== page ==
• APS-C 366.6mm2
  • 24.1 megapixels
  • ISO 100 - 6400
  • APS-C 366.6mm2
  • 24.4 megapixels
  • ISO 100 - 51,200

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Differences

Nikon D5200 advantages over Pentax K-3

  • Tilt-swivel screen
    Tilt-swivel vs none
    Tilt and swivel the screen for maximum shooting flexibility
  • Less expensive
    $500 vs $979
    Save money for lenses or accessories
  • Fast startup
    ~0.50 vs 0.9 sec
    Faster startup lets you catch the moment
  • More AF points
    39 vs 27
    More AF points improve autofocus
  • Lighter weight
    827g vs 1240g
    Lighter weight
  • Bigger JPEG buffer
    Unlimited vs 75 shots
    Take more JPEG shots before waiting (burst mode)

Pentax K-3 advantages over Nikon D5200

  • Focus peaking
    Peaker vs Non-peaker
    Your camera will highlight what's in focus
  • In-Camera Image Stabilization
    Yes vs No
    Reduces the effects of camera shake at slower shutter speeds
  • Top deck display
    Yes vs No
    Check settings with a screen on top of the camera
  • More viewfinder magnification
    0.63x vs 0.52x
    Get a bigger view of the scene through the eye-level viewfinder
  • More cross-type AF points
    25 vs 9
    Cross-type AF points improve autofocus performance
  • Headphone jack
    Yes vs No
    Monitor audio recording while you shoot video
  • Less shutter lag
    0.14 vs 0.30 sec
    Focus and take a photo quickly (wide angle)
  • Dual card slots
    Yes vs No
    Gives you more storage flexibility
  • Newer
    20 months vs 2 years old
    Newer cameras often support more advanced features
  • Pentaprism viewfinder
    Pentaprism vs Pentamirror
    Much better viewfinder picture fidelity
  • Bigger RAW buffer
    24 vs 7 shots
    Larger buffer for RAW shots (burst mode)
  • Optional anti-aliasing filter
    Optional vs Fixed
    Lets you choose sharper photos or reduced moiré
  • Higher extended ISO
    51200 vs 25600 ISO
    Higher extended ISO can give more low-light flexibility
  • More kit lens zoom
    7.5x vs 3.0x
    Zooming is easier than walking
  • Faster shutter
    1/8000 vs 1/4000 sec
    Shoot wide open in bright light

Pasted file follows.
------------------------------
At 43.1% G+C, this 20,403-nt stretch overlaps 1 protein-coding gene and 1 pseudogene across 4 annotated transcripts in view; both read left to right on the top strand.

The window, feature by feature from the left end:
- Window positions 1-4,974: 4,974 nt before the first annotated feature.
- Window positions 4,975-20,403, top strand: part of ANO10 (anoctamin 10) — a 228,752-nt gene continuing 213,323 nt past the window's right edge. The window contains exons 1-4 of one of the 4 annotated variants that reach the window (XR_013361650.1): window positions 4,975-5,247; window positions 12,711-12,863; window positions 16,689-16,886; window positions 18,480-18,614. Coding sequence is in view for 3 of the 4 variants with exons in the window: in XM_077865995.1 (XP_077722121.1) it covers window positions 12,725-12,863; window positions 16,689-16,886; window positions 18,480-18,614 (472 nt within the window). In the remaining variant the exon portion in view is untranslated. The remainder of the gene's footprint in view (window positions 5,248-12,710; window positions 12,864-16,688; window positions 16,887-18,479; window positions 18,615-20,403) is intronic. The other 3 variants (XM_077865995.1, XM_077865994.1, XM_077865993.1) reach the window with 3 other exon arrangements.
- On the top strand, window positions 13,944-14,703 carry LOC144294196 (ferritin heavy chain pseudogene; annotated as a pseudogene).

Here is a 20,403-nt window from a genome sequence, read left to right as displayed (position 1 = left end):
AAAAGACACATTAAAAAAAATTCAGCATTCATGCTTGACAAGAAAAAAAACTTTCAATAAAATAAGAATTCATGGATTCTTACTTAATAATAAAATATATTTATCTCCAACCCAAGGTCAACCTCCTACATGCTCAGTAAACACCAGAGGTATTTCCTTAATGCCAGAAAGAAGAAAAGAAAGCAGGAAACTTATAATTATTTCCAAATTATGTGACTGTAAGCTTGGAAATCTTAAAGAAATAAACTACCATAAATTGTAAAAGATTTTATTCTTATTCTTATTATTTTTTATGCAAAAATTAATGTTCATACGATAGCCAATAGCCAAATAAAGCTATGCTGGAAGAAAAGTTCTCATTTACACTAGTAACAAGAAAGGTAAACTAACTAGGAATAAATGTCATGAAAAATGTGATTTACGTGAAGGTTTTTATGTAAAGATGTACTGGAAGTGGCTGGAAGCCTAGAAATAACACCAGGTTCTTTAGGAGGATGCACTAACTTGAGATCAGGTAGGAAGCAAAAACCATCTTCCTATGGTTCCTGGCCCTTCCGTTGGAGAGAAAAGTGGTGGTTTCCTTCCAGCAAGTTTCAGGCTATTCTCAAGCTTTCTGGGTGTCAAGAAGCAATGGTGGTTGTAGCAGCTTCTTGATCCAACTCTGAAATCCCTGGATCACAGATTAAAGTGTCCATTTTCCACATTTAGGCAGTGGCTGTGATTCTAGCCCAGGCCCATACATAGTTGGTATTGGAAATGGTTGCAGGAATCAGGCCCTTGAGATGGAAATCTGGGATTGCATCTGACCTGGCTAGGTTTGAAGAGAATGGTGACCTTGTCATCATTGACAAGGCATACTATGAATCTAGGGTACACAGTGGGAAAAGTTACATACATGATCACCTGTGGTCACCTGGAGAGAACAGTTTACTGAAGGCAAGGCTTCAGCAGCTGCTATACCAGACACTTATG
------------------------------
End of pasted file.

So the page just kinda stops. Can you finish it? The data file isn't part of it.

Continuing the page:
Similarities

Common Strengths

  • Eye-level viewfinder
    Both provide
    You'll be able to frame photos even when the sun is out
  • External Mic Jack
    Both provide
    Improved sound fidelity when shooting video
  • HDMI out
    Both provide
    Use an external screen to monitor or review video
  • Hot shoe
    Both provide
    Off-camera flashes open new possibilities
  • Internal flash
    Both provide
    Useful in a pinch for fill flash
  • Bulb shutter
    Both provide
    Hold the shutter open manually for long exposures

Common Weaknesses

  • NFC
    Neither provide
    Simplifies pairing your camera with supported phones
  • Touchscreen
    Neither provide
    Select your focus point more intuitively.
  • In-camera panoramas
    Neither provide
    Stitches multiple shots into a panoramic photo
  • Wi-Fi
    Neither provide
    Share your photos wirelessly
  • GPS
    Neither provide
    Geotag your photos
  • On-sensor phase detect
    Neither provide
    Usually improves live view and video AF performance
  • Slow-motion videos
    Neither provide
    Shoot slow-motion videos

User reviews

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Your purchases support this site

Review Excerpt

  • Captures sharp, detailed photos with its new 24.1-megapixel CMOS sensor, even at higher ISOs; Features a familiar (D5100) but refined body design; Records Full HD video with full-time autofocus tracking; Packs a ton of advanced features into a consumer-friendly body at a great price.

  • Autofocuses a little slowly for its class and struggles at times in low light; Changing some basic settings takes more time and effort than it should; Mediocre kit lens.

  • Top-notch image quality; Great ergonomics in a compact body; Unique on-demand low-pass filtering; Broad sensitivity range; Large and bright viewfinder for an APS-C camera; Dual card slots; Optional Wi-Fi remote control

  • AE Lock button is poorly located; Below-average battery life for a DSLR; Rather dated-looking menu system; Requires a different battery grip accessory than its predecessors; Less third-party support than some rivals

The Competition

Compared to Sony A65

Nikon D5200
Sony A65
  • $564
  • APS-C
  • Tilt-swivel screen
  • Less expensive
  • $417
  • APS-C
  • Focus peaking
  • In-Camera Image Stabilization
Pentax K-3
Sony A65
  • $753
  • APS-C
  • Lens selection
  • Fast startup
  • $417
  • APS-C
  • Less expensive
  • Tiltable Screen

Compared to Nikon D7100

Nikon D5200
Nikon D7100
  • $564
  • APS-C
  • Tilt-swivel screen
  • Less expensive
  • $897
  • APS-C
  • Fast startup
  • Longer battery life
Pentax K-3
Nikon D7100
  • $753
  • APS-C
  • Focus peaking
  • Less expensive
  • $897
  • APS-C
  • Fast startup
  • Longer battery life

Compared to Canon T5i

Nikon D5200
Canon T5i
  • $564
  • APS-C
  • Less expensive
  • Larger sensor
  • $635
  • APS-C
  • Touchscreen
  • On-sensor phase detect
Pentax K-3
Canon T5i
  • $753
  • APS-C
  • Focus peaking
  • Larger sensor
  • $635
  • APS-C
  • Tilt-swivel screen
  • Less expensive

Compared to Nikon D5300

Nikon D5200
Nikon D5300
  • $564
  • APS-C
  • Less expensive
  • Bigger JPEG buffer
  • $647
  • APS-C
  • Wi-Fi
  • GPS
Pentax K-3
Nikon D5300
  • $753
  • APS-C
  • Focus peaking
  • In-Camera Image Stabilization
  • $647
  • APS-C
  • Tilt-swivel screen
  • Less expensive

Compared to Sony A77 II

Nikon D5200
Sony A77 II
  • $564
  • APS-C
  • Less expensive
  • Lens selection
  • $879
  • APS-C
  • Focus peaking
  • NFC
Pentax K-3
Sony A77 II
  • $753
  • APS-C
  • Less expensive
  • Lens selection
  • $879
  • APS-C
  • Tilt-swivel screen
  • NFC
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